New health watchdog a step closer

By Emily Pearce

Wednesday, April 25, 2012

 

THE development of a new health and social care watchdog, to monitor services and champion patients' rights, has taken a step forward.

Plans for a consultation on the new Healthwatch organisation, which will replace current watchdog the IW LINk next April following government reforms of the NHS, were announced on Wednesday (25) by the Isle of Wight Council.

The role of Healthwatch will be to represent the public, inspect health and social care services and suggest how they can be improved.

It will also help patients complain about services they are unhappy with.

The public consultation — which will cost £5,250, with £5,000 of funding from the Department of Health and the remainder coming from existing council service budgets — is due to be approved under delegated powers by the council's cabinet members for children's services and education, Cllr Dawn Cousins, and adult social care, housing and community safety, Cllr Roger Mazillius.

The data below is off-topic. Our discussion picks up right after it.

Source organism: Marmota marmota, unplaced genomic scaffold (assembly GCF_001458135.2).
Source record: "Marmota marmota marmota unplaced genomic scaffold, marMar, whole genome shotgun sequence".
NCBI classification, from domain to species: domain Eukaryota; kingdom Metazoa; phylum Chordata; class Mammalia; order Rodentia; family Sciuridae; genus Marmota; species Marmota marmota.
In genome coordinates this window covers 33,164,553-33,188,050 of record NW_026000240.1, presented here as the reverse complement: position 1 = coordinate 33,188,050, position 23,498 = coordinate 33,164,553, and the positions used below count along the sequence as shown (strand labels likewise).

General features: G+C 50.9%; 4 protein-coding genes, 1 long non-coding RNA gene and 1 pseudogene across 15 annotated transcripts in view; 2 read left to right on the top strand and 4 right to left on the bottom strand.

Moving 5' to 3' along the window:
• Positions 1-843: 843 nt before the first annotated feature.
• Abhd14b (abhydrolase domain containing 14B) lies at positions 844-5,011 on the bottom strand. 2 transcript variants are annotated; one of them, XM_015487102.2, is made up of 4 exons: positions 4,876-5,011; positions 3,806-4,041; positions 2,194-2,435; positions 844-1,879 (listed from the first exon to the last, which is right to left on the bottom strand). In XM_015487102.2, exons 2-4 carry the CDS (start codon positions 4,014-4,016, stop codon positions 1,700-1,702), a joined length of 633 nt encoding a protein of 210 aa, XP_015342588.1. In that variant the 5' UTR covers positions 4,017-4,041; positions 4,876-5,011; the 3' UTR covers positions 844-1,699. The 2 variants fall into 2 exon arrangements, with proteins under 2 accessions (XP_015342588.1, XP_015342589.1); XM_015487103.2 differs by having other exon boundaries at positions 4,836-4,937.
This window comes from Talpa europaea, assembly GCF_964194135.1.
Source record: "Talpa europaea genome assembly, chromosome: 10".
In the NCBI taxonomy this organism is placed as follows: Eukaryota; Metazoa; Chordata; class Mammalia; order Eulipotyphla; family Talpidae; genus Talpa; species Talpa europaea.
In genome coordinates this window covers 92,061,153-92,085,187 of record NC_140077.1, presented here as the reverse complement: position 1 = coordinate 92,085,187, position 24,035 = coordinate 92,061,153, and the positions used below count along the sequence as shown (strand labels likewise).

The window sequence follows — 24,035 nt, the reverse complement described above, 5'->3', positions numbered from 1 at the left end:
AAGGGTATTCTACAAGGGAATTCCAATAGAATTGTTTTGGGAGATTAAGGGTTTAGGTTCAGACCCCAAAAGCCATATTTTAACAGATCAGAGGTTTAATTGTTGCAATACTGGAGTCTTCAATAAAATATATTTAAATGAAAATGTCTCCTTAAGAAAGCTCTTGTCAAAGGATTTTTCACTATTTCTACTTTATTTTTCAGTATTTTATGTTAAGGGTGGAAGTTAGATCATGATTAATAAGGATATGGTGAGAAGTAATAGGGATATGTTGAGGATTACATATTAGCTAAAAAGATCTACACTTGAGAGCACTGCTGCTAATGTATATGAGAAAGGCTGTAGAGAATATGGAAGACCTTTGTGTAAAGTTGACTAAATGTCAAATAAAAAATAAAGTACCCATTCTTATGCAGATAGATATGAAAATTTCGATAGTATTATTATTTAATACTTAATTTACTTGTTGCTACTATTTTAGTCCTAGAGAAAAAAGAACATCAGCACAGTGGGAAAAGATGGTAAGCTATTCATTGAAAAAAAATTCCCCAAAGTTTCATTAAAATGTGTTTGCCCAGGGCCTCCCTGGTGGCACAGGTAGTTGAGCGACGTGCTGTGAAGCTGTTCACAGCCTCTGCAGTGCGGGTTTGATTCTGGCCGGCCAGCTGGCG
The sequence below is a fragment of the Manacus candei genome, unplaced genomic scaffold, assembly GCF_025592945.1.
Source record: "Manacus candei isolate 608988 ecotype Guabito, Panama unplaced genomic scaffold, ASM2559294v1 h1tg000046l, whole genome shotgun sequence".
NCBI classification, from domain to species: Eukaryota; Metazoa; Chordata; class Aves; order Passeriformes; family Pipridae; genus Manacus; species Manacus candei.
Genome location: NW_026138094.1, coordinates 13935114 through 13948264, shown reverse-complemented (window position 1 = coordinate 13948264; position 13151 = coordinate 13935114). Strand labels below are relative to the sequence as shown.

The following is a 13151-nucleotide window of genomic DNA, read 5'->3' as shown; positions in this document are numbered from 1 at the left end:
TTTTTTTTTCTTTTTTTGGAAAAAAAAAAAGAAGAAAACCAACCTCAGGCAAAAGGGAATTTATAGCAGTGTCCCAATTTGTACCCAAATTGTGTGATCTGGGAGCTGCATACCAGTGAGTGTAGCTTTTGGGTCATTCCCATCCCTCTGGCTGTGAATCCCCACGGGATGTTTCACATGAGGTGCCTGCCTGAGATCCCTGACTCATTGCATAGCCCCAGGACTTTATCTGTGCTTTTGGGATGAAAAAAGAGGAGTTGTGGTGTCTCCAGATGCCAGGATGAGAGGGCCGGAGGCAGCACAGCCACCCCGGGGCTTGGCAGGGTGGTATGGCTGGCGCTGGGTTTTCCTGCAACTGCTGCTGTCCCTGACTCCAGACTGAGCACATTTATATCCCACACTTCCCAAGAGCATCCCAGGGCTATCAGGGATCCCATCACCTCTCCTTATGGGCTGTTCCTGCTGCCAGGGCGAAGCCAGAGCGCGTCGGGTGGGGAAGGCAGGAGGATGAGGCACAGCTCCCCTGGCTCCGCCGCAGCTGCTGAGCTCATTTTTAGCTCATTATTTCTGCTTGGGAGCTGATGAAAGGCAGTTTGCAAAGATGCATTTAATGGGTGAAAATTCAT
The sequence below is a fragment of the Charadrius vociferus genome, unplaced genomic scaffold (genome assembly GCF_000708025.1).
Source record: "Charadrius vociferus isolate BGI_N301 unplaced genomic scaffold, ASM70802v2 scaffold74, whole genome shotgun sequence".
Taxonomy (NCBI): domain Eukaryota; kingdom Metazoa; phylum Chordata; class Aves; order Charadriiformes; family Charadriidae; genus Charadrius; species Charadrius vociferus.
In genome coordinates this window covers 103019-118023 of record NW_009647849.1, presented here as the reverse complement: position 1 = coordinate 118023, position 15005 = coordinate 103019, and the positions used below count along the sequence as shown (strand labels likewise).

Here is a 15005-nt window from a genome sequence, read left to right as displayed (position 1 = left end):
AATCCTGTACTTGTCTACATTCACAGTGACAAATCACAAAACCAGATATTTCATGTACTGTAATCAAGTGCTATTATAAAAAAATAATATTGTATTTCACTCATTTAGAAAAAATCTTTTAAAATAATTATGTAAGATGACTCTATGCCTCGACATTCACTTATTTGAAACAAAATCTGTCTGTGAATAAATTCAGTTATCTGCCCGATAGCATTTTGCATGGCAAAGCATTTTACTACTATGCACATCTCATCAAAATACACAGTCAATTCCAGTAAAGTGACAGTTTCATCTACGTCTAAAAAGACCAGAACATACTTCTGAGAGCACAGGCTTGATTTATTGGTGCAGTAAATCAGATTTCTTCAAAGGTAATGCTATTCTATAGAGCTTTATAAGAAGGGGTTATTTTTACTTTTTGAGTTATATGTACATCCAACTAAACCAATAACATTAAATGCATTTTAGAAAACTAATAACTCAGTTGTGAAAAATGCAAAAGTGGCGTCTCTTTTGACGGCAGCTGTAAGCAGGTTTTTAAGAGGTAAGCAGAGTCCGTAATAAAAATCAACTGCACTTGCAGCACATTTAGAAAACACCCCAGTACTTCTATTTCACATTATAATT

A decision cannot be taken before Thursday (May 3).

The delegated decision report stated concerns had been raised in the past about the effectiveness of the LINk and, prior to that, community health councils. It stated: "With more flexibility being given to local authorities to find a local solution for Healthwatch, the early involvement of the community in shaping its future could help its likelihood of success."

Reporter: emilyp@iwcpmail.co.uk

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by John Heelan

26th April 2012, at 11:41:56

Another expensive "toothless tiger"!

The Minister of Health has confirmed that the Freedom of Information Act will not apply to privatised health companies providing public services funded with taxpayers' money.

Thus neither the public not the media will be able to investigate themas they can the NHS, nor, it appears, will Healthwatch be able to publish the results of its investigations into the private health providers.

In the future, the old FoI escape clause "commercial confidentiality" will be seen frequently spouted by civil servants monitoring the privatised health service.

Any views or opinions presented in the comments above are solely those of the author and do not represent those of the Isle of Wight County Press.

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